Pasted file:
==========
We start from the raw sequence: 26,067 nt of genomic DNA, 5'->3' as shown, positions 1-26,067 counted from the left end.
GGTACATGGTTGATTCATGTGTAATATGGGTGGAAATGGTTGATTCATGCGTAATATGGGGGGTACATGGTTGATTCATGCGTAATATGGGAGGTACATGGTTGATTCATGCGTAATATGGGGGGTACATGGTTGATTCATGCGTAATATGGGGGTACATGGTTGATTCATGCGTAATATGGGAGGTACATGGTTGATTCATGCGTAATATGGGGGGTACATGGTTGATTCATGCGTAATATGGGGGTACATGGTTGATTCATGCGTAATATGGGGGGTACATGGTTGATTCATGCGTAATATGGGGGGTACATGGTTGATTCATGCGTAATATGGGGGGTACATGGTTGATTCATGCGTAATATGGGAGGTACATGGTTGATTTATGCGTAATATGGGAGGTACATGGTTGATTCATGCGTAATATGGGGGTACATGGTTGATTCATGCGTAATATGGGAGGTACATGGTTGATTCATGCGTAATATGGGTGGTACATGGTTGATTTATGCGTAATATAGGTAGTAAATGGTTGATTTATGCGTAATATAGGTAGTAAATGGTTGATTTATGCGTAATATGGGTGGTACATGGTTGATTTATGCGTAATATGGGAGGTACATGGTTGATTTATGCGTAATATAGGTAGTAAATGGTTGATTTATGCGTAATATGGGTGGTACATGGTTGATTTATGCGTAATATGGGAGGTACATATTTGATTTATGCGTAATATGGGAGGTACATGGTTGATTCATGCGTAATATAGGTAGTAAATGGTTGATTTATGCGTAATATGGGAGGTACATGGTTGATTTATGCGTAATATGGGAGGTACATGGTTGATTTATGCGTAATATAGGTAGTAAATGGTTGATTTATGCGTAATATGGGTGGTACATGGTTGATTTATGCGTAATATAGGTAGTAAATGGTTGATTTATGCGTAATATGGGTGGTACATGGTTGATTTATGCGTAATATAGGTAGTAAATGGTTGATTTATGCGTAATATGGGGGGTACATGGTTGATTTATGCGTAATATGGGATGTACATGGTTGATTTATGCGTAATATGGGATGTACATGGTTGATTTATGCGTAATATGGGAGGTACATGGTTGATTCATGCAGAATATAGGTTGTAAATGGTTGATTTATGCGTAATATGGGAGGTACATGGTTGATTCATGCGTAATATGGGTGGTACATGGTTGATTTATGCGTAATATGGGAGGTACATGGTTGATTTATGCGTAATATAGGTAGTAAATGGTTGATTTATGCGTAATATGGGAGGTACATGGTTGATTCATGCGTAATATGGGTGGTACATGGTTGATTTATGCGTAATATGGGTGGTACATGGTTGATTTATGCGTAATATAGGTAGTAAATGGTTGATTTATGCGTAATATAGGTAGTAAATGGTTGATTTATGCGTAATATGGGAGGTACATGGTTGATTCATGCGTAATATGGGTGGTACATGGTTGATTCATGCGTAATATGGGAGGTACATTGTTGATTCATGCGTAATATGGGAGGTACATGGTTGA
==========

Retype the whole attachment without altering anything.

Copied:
We start from the raw sequence: 26,067 nt of genomic DNA, 5'->3' as shown, positions 1-26,067 counted from the left end.
GGTACATGGTTGATTCATGTGTAATATGGGTGGAAATGGTTGATTCATGCGTAATATGGGGGGTACATGGTTGATTCATGCGTAATATGGGAGGTACATGGTTGATTCATGCGTAATATGGGGGGTACATGGTTGATTCATGCGTAATATGGGGGTACATGGTTGATTCATGCGTAATATGGGAGGTACATGGTTGATTCATGCGTAATATGGGGGGTACATGGTTGATTCATGCGTAATATGGGGGTACATGGTTGATTCATGCGTAATATGGGGGGTACATGGTTGATTCATGCGTAATATGGGGGGTACATGGTTGATTCATGCGTAATATGGGGGGTACATGGTTGATTCATGCGTAATATGGGAGGTACATGGTTGATTTATGCGTAATATGGGAGGTACATGGTTGATTCATGCGTAATATGGGGGTACATGGTTGATTCATGCGTAATATGGGAGGTACATGGTTGATTCATGCGTAATATGGGTGGTACATGGTTGATTTATGCGTAATATAGGTAGTAAATGGTTGATTTATGCGTAATATAGGTAGTAAATGGTTGATTTATGCGTAATATGGGTGGTACATGGTTGATTTATGCGTAATATGGGAGGTACATGGTTGATTTATGCGTAATATAGGTAGTAAATGGTTGATTTATGCGTAATATGGGTGGTACATGGTTGATTTATGCGTAATATGGGAGGTACATATTTGATTTATGCGTAATATGGGAGGTACATGGTTGATTCATGCGTAATATAGGTAGTAAATGGTTGATTTATGCGTAATATGGGAGGTACATGGTTGATTTATGCGTAATATGGGAGGTACATGGTTGATTTATGCGTAATATAGGTAGTAAATGGTTGATTTATGCGTAATATGGGTGGTACATGGTTGATTTATGCGTAATATAGGTAGTAAATGGTTGATTTATGCGTAATATGGGTGGTACATGGTTGATTTATGCGTAATATAGGTAGTAAATGGTTGATTTATGCGTAATATGGGGGGTACATGGTTGATTTATGCGTAATATGGGATGTACATGGTTGATTTATGCGTAATATGGGATGTACATGGTTGATTTATGCGTAATATGGGAGGTACATGGTTGATTCATGCAGAATATAGGTTGTAAATGGTTGATTTATGCGTAATATGGGAGGTACATGGTTGATTCATGCGTAATATGGGTGGTACATGGTTGATTTATGCGTAATATGGGAGGTACATGGTTGATTTATGCGTAATATAGGTAGTAAATGGTTGATTTATGCGTAATATGGGAGGTACATGGTTGATTCATGCGTAATATGGGTGGTACATGGTTGATTTATGCGTAATATGGGTGGTACATGGTTGATTTATGCGTAATATAGGTAGTAAATGGTTGATTTATGCGTAATATAGGTAGTAAATGGTTGATTTATGCGTAATATGGGAGGTACATGGTTGATTCATGCGTAATATGGGTGGTACATGGTTGATTCATGCGTAATATGGGAGGTACATTGTTGATTCATGCGTAATATGGGAGGTACATGGTTGA